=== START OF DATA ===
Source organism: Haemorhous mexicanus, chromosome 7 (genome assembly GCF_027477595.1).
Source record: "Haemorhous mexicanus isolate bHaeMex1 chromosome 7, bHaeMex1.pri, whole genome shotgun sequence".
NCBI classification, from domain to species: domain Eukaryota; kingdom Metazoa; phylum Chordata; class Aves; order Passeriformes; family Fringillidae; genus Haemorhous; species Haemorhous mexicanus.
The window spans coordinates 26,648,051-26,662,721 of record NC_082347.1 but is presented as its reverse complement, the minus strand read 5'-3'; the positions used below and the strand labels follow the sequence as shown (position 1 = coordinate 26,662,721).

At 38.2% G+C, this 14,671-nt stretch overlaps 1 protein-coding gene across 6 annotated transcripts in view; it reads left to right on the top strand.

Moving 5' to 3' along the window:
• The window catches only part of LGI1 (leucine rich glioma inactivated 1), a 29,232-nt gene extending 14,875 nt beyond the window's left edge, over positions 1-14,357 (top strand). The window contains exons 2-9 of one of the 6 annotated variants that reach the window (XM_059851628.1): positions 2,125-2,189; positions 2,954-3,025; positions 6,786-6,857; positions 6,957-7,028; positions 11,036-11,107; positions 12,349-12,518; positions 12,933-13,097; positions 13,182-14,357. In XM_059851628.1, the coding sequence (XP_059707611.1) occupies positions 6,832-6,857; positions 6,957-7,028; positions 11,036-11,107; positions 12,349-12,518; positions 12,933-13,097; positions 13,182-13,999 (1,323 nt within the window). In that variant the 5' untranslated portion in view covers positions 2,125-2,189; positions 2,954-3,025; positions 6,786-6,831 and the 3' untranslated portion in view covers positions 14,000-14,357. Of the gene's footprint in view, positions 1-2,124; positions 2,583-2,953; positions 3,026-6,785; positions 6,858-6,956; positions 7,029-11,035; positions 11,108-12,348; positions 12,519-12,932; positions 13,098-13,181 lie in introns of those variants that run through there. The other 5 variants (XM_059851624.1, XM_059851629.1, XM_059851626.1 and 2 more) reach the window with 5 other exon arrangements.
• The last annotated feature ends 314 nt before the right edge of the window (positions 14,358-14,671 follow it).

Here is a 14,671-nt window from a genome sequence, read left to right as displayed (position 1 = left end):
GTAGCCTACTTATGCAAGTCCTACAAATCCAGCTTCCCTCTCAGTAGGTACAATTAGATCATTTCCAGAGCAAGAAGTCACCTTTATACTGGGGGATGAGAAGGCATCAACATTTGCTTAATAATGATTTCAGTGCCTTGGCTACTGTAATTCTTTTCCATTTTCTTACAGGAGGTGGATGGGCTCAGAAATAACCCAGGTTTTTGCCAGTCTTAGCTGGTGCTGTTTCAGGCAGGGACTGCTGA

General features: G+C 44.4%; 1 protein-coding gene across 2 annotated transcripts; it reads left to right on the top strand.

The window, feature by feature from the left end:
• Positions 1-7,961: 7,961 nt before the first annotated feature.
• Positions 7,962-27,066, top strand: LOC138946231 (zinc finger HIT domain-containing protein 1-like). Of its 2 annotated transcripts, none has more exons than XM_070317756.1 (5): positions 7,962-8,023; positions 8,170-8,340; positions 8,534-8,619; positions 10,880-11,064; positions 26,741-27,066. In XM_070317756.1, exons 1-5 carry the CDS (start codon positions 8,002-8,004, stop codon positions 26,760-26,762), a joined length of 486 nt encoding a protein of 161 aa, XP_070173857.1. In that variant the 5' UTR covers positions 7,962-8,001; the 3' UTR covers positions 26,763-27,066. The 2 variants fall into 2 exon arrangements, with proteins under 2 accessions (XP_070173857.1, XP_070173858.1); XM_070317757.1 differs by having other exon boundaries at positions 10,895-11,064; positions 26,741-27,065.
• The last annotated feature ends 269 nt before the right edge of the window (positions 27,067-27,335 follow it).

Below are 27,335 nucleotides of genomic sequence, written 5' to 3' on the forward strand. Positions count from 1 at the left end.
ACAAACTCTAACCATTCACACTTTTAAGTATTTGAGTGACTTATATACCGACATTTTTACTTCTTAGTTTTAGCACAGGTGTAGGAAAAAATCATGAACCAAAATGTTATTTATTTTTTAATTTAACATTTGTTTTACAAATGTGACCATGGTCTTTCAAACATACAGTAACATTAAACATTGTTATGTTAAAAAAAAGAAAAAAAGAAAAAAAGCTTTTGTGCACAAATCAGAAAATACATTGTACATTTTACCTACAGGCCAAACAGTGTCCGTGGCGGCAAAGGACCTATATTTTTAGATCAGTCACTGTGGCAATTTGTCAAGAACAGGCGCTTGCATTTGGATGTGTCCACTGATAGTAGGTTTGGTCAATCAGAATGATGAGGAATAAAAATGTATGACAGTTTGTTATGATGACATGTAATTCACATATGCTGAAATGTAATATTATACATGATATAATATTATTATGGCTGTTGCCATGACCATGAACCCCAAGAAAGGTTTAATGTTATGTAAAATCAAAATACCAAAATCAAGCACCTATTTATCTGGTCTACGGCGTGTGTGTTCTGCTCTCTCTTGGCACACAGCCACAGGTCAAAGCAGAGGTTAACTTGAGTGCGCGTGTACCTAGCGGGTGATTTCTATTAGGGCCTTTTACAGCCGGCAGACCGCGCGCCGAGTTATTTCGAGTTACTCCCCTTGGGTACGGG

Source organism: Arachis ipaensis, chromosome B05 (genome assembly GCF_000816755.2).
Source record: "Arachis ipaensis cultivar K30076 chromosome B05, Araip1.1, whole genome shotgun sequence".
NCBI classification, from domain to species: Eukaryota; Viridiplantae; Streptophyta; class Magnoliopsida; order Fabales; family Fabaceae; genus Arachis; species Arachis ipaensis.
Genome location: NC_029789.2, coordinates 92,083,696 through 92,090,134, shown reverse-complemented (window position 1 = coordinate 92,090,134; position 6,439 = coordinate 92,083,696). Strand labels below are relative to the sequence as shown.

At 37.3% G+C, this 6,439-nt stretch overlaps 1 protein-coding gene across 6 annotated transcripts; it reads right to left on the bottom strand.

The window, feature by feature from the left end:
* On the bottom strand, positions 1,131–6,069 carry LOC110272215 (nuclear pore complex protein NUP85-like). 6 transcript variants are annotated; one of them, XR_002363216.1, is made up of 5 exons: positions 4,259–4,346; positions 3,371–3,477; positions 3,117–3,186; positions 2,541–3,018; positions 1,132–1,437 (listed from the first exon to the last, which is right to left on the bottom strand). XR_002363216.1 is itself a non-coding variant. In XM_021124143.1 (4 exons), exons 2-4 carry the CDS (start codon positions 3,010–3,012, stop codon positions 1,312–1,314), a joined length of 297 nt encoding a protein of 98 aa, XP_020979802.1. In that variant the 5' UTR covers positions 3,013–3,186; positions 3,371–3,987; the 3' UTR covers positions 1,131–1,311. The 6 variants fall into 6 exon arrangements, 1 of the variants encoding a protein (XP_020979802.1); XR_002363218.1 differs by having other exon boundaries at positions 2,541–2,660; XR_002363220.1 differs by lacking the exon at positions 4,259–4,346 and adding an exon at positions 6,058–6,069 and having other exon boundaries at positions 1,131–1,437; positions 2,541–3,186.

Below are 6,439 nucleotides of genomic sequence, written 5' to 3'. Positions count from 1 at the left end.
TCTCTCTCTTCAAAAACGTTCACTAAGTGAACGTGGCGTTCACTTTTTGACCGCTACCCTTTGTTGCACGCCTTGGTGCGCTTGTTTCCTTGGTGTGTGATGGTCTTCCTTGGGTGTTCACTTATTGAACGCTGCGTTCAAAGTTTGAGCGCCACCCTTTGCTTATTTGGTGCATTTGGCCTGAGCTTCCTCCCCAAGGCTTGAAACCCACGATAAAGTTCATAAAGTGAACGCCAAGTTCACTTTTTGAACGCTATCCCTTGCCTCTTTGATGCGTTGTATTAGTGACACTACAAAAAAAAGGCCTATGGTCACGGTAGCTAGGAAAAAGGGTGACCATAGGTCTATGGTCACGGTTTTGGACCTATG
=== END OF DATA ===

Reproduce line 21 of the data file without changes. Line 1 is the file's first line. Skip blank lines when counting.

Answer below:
Genome location: NC_029789.2, coordinates 92,083,696 through 92,090,134, shown reverse-complemented (window position 1 = coordinate 92,090,134; position 6,439 = coordinate 92,083,696). Strand labels below are relative to the sequence as shown.